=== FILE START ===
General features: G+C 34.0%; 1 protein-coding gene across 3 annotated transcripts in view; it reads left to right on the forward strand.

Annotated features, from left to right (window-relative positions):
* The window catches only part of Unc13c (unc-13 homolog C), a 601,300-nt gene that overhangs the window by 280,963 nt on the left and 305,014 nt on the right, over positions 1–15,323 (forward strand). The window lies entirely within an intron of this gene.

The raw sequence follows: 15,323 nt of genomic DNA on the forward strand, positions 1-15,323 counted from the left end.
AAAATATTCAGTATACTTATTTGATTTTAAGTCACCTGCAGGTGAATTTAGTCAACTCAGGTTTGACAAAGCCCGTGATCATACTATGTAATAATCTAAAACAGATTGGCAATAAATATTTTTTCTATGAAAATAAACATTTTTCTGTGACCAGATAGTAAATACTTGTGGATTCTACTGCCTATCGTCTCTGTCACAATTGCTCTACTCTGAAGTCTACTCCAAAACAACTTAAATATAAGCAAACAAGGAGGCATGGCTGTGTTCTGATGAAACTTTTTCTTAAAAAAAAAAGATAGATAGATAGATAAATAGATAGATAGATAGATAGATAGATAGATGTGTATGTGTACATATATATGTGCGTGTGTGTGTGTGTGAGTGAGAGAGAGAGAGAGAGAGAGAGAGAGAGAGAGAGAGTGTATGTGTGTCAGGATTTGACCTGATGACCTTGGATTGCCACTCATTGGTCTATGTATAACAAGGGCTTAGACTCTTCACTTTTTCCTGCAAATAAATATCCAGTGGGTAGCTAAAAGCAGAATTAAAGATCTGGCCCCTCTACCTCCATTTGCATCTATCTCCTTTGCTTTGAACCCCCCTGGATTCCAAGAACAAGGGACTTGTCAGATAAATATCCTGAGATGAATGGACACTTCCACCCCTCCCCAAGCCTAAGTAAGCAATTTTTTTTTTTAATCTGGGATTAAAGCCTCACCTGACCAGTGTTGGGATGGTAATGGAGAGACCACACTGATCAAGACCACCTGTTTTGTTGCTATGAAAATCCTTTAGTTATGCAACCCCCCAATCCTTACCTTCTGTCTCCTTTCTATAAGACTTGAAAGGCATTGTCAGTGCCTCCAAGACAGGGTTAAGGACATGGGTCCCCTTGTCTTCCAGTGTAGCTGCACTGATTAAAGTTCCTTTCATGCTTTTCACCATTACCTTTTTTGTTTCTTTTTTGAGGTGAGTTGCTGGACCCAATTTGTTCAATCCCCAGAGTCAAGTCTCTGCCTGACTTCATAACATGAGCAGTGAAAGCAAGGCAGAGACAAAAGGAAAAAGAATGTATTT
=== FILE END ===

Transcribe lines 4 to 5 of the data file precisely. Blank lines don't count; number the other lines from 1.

The raw sequence follows: 15,323 nt of genomic DNA on the forward strand, positions 1-15,323 counted from the left end.
AAAATATTCAGTATACTTATTTGATTTTAAGTCACCTGCAGGTGAATTTAGTCAACTCAGGTTTGACAAAGCCCGTGATCATACTATGTAATAATCTAAAACAGATTGGCAATAAATATTTTTTCTATGAAAATAAACATTTTTCTGTGACCAGATAGTAAATACTTGTGGATTCTACTGCCTATCGTCTCTGTCACAATTGCTCTACTCTGAAGTCTACTCCAAAACAACTTAAATATAAGCAAACAAGGAGGCATGGCTGTGTTCTGATGAAACTTTTTCTTAAAAAAAAAAGATAGATAGATAGATAAATAGATAGATAGATAGATAGATAGATAGATGTGTATGTGTACATATATATGTGCGTGTGTGTGTGTGTGAGTGAGAGAGAGAGAGAGAGAGAGAGAGAGAGAGAGAGAGTGTATGTGTGTCAGGATTTGACCTGATGACCTTGGATTGCCACTCATTGGTCTATGTATAACAAGGGCTTAGACTCTTCACTTTTTCCTGCAAATAAATATCCAGTGGGTAGCTAAAAGCAGAATTAAAGATCTGGCCCCTCTACCTCCATTTGCATCTATCTCCTTTGCTTTGAACCCCCCTGGATTCCAAGAACAAGGGACTTGTCAGATAAATATCCTGAGATGAATGGACACTTCCACCCCTCCCCAAGCCTAAGTAAGCAATTTTTTTTTTTAATCTGGGATTAAAGCCTCACCTGACCAGTGTTGGGATGGTAATGGAGAGACCACACTGATCAAGACCACCTGTTTTGTTGCTATGAAAATCCTTTAGTTATGCAACCCCCCAATCCTTACCTTCTGTCTCCTTTCTATAAGACTTGAAAGGCATTGTCAGTGCCTCCAAGACAGGGTTAAGGACATGGGTCCCCTTGTCTTCCAGTGTAGCTGCACTGATTAAAGTTCCTTTCATGCTTTTCACCATTACCTTTTTTGTTTCTTTTTTGAGGTGAGTTGCTGGACCCAATTTGTTCAATCCCCAGAGTCAAGTCTCTGCCTGACTTCATAACATGAGCAGTGAAAGCAAGGCAGAGACAAAAGGAAAAAGAATGTATTT